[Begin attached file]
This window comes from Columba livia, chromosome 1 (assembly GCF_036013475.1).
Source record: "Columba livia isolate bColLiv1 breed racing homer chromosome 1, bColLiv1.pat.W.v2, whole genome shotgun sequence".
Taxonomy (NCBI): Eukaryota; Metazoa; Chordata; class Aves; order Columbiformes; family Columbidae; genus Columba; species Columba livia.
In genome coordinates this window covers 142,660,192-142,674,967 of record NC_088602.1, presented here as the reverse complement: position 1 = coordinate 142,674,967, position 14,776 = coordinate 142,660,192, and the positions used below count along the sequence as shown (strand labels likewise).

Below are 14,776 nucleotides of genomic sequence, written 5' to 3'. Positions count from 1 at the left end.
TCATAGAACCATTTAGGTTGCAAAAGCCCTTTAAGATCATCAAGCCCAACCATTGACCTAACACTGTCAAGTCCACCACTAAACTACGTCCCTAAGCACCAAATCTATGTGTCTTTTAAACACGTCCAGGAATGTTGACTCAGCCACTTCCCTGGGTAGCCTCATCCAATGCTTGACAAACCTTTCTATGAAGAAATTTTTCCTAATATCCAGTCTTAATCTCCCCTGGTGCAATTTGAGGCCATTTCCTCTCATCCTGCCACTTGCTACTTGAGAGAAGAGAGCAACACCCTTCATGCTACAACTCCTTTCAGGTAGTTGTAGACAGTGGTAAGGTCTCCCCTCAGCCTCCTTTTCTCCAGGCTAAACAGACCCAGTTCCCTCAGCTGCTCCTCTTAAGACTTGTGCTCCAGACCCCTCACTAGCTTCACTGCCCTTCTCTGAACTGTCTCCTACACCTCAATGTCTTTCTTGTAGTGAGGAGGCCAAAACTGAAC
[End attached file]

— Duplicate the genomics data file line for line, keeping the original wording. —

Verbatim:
This window comes from Columba livia, chromosome 1 (assembly GCF_036013475.1).
Source record: "Columba livia isolate bColLiv1 breed racing homer chromosome 1, bColLiv1.pat.W.v2, whole genome shotgun sequence".
Taxonomy (NCBI): Eukaryota; Metazoa; Chordata; class Aves; order Columbiformes; family Columbidae; genus Columba; species Columba livia.
In genome coordinates this window covers 142,660,192-142,674,967 of record NC_088602.1, presented here as the reverse complement: position 1 = coordinate 142,674,967, position 14,776 = coordinate 142,660,192, and the positions used below count along the sequence as shown (strand labels likewise).

Below are 14,776 nucleotides of genomic sequence, written 5' to 3'. Positions count from 1 at the left end.
TCATAGAACCATTTAGGTTGCAAAAGCCCTTTAAGATCATCAAGCCCAACCATTGACCTAACACTGTCAAGTCCACCACTAAACTACGTCCCTAAGCACCAAATCTATGTGTCTTTTAAACACGTCCAGGAATGTTGACTCAGCCACTTCCCTGGGTAGCCTCATCCAATGCTTGACAAACCTTTCTATGAAGAAATTTTTCCTAATATCCAGTCTTAATCTCCCCTGGTGCAATTTGAGGCCATTTCCTCTCATCCTGCCACTTGCTACTTGAGAGAAGAGAGCAACACCCTTCATGCTACAACTCCTTTCAGGTAGTTGTAGACAGTGGTAAGGTCTCCCCTCAGCCTCCTTTTCTCCAGGCTAAACAGACCCAGTTCCCTCAGCTGCTCCTCTTAAGACTTGTGCTCCAGACCCCTCACTAGCTTCACTGCCCTTCTCTGAACTGTCTCCTACACCTCAATGTCTTTCTTGTAGTGAGGAGGCCAAAACTGAAC